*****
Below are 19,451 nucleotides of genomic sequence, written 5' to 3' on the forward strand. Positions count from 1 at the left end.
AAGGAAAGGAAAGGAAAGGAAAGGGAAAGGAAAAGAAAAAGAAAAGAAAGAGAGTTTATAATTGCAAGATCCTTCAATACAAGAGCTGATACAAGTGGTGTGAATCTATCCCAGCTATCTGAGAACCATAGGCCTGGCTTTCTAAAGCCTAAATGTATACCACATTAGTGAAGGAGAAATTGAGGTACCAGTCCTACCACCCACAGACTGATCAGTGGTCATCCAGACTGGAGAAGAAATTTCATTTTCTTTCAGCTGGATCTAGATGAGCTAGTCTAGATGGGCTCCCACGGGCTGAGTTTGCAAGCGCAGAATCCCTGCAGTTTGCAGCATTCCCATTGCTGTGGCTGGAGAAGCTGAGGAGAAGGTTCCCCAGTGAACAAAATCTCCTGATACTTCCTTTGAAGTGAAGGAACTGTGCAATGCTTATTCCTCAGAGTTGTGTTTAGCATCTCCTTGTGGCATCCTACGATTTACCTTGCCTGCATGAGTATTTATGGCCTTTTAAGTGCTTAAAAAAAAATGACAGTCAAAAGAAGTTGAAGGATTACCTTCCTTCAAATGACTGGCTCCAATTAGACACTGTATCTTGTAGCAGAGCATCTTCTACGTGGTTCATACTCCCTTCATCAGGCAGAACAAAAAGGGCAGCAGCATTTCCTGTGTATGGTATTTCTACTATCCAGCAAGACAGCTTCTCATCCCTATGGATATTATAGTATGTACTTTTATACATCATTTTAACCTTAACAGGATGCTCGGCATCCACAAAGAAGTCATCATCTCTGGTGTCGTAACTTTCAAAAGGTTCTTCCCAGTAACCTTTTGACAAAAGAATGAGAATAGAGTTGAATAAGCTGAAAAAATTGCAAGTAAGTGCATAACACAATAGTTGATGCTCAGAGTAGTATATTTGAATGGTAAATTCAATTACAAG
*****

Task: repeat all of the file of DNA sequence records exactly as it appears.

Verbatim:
Below are 19,451 nucleotides of genomic sequence, written 5' to 3' on the forward strand. Positions count from 1 at the left end.
AAGGAAAGGAAAGGAAAGGAAAGGGAAAGGAAAAGAAAAAGAAAAGAAAGAGAGTTTATAATTGCAAGATCCTTCAATACAAGAGCTGATACAAGTGGTGTGAATCTATCCCAGCTATCTGAGAACCATAGGCCTGGCTTTCTAAAGCCTAAATGTATACCACATTAGTGAAGGAGAAATTGAGGTACCAGTCCTACCACCCACAGACTGATCAGTGGTCATCCAGACTGGAGAAGAAATTTCATTTTCTTTCAGCTGGATCTAGATGAGCTAGTCTAGATGGGCTCCCACGGGCTGAGTTTGCAAGCGCAGAATCCCTGCAGTTTGCAGCATTCCCATTGCTGTGGCTGGAGAAGCTGAGGAGAAGGTTCCCCAGTGAACAAAATCTCCTGATACTTCCTTTGAAGTGAAGGAACTGTGCAATGCTTATTCCTCAGAGTTGTGTTTAGCATCTCCTTGTGGCATCCTACGATTTACCTTGCCTGCATGAGTATTTATGGCCTTTTAAGTGCTTAAAAAAAAATGACAGTCAAAAGAAGTTGAAGGATTACCTTCCTTCAAATGACTGGCTCCAATTAGACACTGTATCTTGTAGCAGAGCATCTTCTACGTGGTTCATACTCCCTTCATCAGGCAGAACAAAAAGGGCAGCAGCATTTCCTGTGTATGGTATTTCTACTATCCAGCAAGACAGCTTCTCATCCCTATGGATATTATAGTATGTACTTTTATACATCATTTTAACCTTAACAGGATGCTCGGCATCCACAAAGAAGTCATCATCTCTGGTGTCGTAACTTTCAAAAGGTTCTTCCCAGTAACCTTTTGACAAAAGAATGAGAATAGAGTTGAATAAGCTGAAAAAATTGCAAGTAAGTGCATAACACAATAGTTGATGCTCAGAGTAGTATATTTGAATGGTAAATTCAATTACAAG